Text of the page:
Magento is a Fucking Nightmare

Posted on March 15, 2010

I created my first Magento shop as a freelancer for a small business client back when version 1 had come out. Oy. I even just rel="nofollow"'d that link to avoid boosting their Pagerank any further. The software showed SO much promise and was SO much better than anything else out there that I was eager to try the new technology.

I designed the shop and got the client up and running, moving their inventory over from their old e-commerce solution.

A few months later, some updates started to trickle in. So I patched the site with the upgrade packages. Fail. The file permissions got messed up, the template system had changed entirely, and the database didn't migrate properly. I rolled the software back. Waiting a few months I tried upgrading again, got it marginally further, and was able to get the site up and running with some important security updates.

The "easy" upgrade solution they provide, Magento Connect, is a disaster. The thing will absolutely break your site.

Their forums are riddled with developers, designers, and proprietors for whom every upgrade destroys their hard work. Varien, the corporate sponsor of the project, is typically silent. And now that they've released their $12,000 Magento Enterprise Edition you can expect the 'community edition' to continue to be supported by people digging through the forums and exchanging cut-and-paste hacks to get the shit to work right. Looking under the hood reveals a labyrinth of directories and PHP files that will make your head spin. The database schema is insane. Any features that a client would actually want, such as WYSIWYG product editing require hacking the core files - hacks that will be lost when the software upgrades itself in place.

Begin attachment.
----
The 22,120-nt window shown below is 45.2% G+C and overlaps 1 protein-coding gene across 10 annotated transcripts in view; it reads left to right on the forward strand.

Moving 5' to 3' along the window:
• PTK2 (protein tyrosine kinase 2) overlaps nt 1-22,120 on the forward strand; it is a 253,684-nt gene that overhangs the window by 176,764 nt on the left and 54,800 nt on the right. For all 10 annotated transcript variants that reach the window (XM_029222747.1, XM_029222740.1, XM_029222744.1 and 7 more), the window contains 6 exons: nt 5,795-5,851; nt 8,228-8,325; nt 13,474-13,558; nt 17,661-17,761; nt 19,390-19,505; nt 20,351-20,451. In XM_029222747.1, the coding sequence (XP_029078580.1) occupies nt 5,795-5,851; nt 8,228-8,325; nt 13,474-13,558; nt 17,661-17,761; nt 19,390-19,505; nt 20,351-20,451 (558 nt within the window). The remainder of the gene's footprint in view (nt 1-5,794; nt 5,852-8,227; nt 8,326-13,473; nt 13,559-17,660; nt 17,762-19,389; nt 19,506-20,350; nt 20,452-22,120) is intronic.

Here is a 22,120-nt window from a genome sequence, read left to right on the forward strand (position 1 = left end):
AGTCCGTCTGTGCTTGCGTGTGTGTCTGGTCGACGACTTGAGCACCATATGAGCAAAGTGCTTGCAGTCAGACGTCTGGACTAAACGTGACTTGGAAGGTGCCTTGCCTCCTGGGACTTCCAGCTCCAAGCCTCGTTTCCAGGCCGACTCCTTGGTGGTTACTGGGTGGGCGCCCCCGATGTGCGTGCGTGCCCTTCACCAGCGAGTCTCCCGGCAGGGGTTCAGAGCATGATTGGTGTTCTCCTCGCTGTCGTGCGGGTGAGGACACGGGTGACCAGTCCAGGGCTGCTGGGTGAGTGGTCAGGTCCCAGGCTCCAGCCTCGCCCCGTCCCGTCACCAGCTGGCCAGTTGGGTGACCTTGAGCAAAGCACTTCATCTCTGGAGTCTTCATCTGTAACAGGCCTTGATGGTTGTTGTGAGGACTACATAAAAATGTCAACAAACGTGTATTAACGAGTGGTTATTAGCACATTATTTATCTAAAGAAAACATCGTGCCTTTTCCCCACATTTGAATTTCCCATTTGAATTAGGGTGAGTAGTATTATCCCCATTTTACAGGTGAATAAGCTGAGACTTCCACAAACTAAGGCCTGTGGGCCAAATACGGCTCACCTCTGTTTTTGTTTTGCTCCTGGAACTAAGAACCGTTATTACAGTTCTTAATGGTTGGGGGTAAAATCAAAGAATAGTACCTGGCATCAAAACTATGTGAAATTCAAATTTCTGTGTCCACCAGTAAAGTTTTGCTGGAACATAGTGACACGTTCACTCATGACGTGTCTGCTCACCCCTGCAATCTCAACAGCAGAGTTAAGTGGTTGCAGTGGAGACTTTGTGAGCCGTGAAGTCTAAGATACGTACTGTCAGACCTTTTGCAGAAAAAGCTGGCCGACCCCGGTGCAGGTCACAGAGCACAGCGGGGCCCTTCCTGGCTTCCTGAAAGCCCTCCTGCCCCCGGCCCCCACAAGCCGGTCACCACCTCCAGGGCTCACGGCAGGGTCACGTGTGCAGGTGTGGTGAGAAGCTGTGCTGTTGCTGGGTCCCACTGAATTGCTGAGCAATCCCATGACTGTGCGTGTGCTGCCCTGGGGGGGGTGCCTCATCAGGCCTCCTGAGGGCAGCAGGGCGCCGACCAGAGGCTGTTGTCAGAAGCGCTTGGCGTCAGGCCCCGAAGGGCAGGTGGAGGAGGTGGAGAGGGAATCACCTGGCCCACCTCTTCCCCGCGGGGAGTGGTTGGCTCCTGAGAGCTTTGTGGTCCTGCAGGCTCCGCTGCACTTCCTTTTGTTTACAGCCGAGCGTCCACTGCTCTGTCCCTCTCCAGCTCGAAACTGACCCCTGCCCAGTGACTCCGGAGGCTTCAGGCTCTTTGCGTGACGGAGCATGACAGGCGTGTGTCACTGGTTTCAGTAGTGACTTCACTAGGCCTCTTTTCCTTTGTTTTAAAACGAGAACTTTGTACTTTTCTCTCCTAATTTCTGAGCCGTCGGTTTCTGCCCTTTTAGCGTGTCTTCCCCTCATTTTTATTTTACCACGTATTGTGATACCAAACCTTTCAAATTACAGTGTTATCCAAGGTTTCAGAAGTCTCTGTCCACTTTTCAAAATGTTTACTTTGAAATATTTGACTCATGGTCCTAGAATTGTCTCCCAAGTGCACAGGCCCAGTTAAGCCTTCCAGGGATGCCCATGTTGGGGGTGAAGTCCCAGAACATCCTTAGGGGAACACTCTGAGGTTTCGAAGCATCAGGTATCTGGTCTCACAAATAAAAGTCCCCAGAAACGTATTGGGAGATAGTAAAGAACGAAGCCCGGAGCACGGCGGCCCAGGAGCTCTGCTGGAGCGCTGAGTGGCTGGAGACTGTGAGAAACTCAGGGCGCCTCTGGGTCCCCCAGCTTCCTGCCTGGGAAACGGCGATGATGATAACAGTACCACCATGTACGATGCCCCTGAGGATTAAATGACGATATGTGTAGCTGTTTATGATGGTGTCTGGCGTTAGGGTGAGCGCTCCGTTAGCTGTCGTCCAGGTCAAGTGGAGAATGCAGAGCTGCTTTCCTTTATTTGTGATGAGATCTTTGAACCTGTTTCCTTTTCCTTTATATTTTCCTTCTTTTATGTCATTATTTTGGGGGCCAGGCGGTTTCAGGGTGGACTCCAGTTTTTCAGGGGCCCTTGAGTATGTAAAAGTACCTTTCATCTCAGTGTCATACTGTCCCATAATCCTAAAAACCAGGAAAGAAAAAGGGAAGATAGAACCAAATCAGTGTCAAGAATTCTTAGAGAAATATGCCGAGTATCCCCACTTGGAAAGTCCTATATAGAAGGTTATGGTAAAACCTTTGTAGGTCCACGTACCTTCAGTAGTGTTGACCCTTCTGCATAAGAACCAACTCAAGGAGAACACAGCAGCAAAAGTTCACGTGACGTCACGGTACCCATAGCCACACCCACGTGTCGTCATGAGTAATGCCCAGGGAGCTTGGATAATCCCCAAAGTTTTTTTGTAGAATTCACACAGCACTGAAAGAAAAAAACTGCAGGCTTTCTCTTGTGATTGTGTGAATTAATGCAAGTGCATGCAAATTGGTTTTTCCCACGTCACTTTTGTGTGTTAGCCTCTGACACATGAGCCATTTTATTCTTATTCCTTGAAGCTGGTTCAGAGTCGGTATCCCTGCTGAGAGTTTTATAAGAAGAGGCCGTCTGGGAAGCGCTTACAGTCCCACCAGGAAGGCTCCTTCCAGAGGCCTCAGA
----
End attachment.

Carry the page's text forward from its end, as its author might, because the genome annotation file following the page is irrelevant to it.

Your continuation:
I have never had this much strife with a well-adopted open-source project before.

So do yourself a favor and stay far, far away from Magento. I feel pretty bad for subjecting a client to Magento, although admittedly it's a powerful piece of software that can really expand a business. It's too bad the support structure for it is a non-starter. At this point the best we can hope for is to keep the security bugs at bay and let businesses do what they do best.

Drop a comment and suggest the open-source e-commerce software that you like and why.

comments powered by Disqus